Review – “Life of Jesus: Who He is and Why He Matters”
“Life of Jesus: Who He is and Why He Matters” by John Dickson
by Mark Sooy
In preparation for teaching a course on Gospel Literature I was given John Dickson’s book, Life of Jesus: Who He Is and Why He Matters. The book, along with the accompanying DVD, has been a refreshing look into this Man we call Jesus, who we also know to be the Author and Creator of life itself. Dickson is unapologetically orthodox in his faith, yet discusses the person of Jesus in a way that brings new light to the reality of who He really is.
This study’s purpose is “to provide the inquiring, the skeptical and believers alike with an opportunity to explore Jesus’ life and to consider its significance for today” (p. 175). I found this to be the case as I read and considered Dickson’s fresh approach to the subject. I think it fits this purpose well as I prepare to teach college underclassmen, but also relevant in ongoing discussions that I have with atheist friends and skeptics, as well as well-meaning but uninformed believers.
Dickson has created the book, as well as the DVD, in six parts that discuss the framework of Christ’s life and covers many of the modern questions about His life, His deity, His miracles and His claims. His use of historical data, along with quotes from both secular and Christian scholars, makes his arguments and ideas a potent resource for the dialogue that Christians should be having in today’s culture.
Part 1: God’s Signpost. This section explains Jesus as a “tangible sign of God’s interest in our world.” Not only does Dickson deal with the big question of God’s existence, but he shows how Christ is one of the ways in which God has interacted personally with the world – and why. He demonstrates that Jesus is not only a significant person in history, but a vital part of God’s intentions for the world that he created, as well as the humanity he desires to restore.
Part 2: Christos. Under this title Dickson explores the “identity of Jesus and His critique of ‘religion.’” As can be expected, he shows the reality of Jesus the Man while at the same time unraveling the arguments against Christ lifted up by those opposed to Christian teaching. He reveals a true picture of Jesus and dispels many myths and misconceptions about who He really is.
Part 3: Kingdom Come. Here Dickson takes on “Jesus’ vision of the future and it relevance now.” Although it may seem from this title that he has not shown the relevance of Christ in today’s world, in fact Dickson shows His relevance page after page. In this section, he is specifically noting the redemptive activity of Jesus. He considers Jesus in the historical context of other teachers, as well as His miracles during His earthly ministry. In this respect, Jesus is also relevant now for the redemption He continues to offer those who respond in faith.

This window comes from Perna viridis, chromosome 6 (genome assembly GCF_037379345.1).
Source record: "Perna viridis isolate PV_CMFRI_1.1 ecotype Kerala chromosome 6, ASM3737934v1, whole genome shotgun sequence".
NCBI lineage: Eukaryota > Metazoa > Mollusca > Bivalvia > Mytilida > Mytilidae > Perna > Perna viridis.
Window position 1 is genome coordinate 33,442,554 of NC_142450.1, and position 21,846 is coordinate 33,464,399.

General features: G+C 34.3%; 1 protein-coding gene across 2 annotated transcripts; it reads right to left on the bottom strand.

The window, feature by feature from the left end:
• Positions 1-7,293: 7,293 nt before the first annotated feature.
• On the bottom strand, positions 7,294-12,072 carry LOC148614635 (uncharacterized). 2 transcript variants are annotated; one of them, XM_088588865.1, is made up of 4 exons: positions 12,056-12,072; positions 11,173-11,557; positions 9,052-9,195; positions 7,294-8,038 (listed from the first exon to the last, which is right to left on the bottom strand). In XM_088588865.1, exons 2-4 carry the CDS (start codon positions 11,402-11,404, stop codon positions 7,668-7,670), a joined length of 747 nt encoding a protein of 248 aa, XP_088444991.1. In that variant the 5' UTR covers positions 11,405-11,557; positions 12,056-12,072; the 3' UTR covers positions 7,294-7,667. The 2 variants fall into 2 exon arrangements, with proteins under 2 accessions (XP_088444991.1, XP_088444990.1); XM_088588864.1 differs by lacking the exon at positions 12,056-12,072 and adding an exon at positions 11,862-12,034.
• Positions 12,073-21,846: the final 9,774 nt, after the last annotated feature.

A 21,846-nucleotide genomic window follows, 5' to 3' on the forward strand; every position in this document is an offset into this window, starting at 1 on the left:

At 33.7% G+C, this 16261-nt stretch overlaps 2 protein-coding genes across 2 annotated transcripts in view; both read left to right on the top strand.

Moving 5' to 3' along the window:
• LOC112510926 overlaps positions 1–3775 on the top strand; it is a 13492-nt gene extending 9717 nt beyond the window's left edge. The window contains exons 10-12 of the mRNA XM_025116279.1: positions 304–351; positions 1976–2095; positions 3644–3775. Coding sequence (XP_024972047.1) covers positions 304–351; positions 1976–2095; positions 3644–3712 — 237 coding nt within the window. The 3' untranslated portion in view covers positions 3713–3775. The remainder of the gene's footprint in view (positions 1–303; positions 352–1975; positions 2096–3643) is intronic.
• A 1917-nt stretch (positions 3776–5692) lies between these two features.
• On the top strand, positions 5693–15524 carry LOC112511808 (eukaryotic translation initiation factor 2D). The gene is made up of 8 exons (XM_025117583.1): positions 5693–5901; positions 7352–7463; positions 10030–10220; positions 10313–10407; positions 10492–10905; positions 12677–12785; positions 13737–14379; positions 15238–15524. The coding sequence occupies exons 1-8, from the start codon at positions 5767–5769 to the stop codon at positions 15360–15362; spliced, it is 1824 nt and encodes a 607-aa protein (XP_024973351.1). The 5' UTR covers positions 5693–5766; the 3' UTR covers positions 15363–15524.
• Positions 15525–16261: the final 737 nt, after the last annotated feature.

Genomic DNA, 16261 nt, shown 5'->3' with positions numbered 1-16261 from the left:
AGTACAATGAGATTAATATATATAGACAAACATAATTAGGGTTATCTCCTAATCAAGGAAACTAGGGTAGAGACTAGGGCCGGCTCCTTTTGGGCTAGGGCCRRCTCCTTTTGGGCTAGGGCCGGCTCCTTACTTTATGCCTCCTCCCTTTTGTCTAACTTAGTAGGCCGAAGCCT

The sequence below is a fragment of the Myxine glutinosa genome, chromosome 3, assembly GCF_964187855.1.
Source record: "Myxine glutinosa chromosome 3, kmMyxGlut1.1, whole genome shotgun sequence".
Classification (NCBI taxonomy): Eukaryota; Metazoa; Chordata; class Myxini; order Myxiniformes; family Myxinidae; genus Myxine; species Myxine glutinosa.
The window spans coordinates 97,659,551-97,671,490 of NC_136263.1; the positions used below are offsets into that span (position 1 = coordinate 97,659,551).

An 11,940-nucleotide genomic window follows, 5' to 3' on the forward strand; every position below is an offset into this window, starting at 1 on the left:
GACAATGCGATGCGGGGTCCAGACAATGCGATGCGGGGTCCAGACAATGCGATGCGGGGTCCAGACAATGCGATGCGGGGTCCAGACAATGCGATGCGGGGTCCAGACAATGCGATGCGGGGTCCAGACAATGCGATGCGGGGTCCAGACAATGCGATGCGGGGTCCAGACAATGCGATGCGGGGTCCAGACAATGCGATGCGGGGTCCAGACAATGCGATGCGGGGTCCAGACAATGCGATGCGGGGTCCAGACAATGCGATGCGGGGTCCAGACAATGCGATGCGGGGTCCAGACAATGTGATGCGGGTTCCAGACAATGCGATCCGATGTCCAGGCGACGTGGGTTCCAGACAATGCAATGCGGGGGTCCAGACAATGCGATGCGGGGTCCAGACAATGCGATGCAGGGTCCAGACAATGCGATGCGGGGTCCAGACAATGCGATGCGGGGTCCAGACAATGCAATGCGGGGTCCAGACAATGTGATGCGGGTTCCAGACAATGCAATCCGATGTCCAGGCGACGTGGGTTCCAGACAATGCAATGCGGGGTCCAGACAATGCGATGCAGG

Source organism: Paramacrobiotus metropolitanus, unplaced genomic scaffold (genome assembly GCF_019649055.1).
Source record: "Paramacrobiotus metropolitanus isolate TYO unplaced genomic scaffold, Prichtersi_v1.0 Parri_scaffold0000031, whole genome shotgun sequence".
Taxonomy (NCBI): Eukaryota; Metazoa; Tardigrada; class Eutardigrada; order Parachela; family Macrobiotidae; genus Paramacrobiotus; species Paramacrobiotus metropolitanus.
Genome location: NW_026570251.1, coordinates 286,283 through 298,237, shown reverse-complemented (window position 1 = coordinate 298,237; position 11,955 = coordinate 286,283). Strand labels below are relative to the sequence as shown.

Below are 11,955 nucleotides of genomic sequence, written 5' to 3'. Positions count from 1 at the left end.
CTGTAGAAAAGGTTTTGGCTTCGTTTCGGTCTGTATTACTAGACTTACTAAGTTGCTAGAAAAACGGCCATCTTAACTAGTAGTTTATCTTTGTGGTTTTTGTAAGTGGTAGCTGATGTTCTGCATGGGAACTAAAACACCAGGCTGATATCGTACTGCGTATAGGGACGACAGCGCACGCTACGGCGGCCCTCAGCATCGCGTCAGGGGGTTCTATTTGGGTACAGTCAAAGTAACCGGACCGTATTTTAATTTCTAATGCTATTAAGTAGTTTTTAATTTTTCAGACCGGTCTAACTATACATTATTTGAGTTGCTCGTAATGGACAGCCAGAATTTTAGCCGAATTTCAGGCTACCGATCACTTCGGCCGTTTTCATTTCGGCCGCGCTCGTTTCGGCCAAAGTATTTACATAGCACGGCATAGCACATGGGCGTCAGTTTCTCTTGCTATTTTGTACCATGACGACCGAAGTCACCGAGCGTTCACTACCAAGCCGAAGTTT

Part 4: Judge and Friend. As Dickson considers the ideas of “Jesus’ thoughts on ‘religious hypocrites’ and ‘rotten sinners,’” he spends time debunking another list of misconceptions about Jesus and both his teachings and his life. He notes that Jesus often taught about judgment, but of the self-righteous as opposed to the sinner. In addition, he taught forgiveness for the sinner and showed in His ministry the reality of God’s grace and mercy to those in need.
Part 5: Cross Examination. In this section on “Jesus’ death as the source of life,” Dickson reveals a clear picture of the reality and scourge of crucifixion in the ancient world. His treatment of its history is short but well done. Beyond that, he discusses the reasons for the death of Jesus from many perspectives – political, social and religious. He also gives a clear explanation of how Jesus viewed His own death.
Part 6: The Resurrection. Finally, the matter of the resurrection is raised. “How could it happen? What does it matter?” These are the questions that Dickson raises and answers in another example of clarity and brevity using historical commentary and an analysis that reveals a balanced perspective for this core element of Christian teaching.
Overall, I highly recommend this treatment of the Life of Jesus by John Dickson. I can see the benefit of this study in any small group setting, whether the participants are believers, skeptics, doubters, or any combination of those interested in seeking a greater understanding of Jesus and His life. This is one I will keep in my library.
Dr John Dickson is founding Director of the Centre for Public Christianity (Australia). He has a degree in theology and a doctorate in ancient history, specializing in the birth of Christianity. An ordained Anglican minister he is also a Senior Research Fellow of the Department of Ancient History, Macquarie University (Sydney, Australia), where he teaches a course on Christian origins.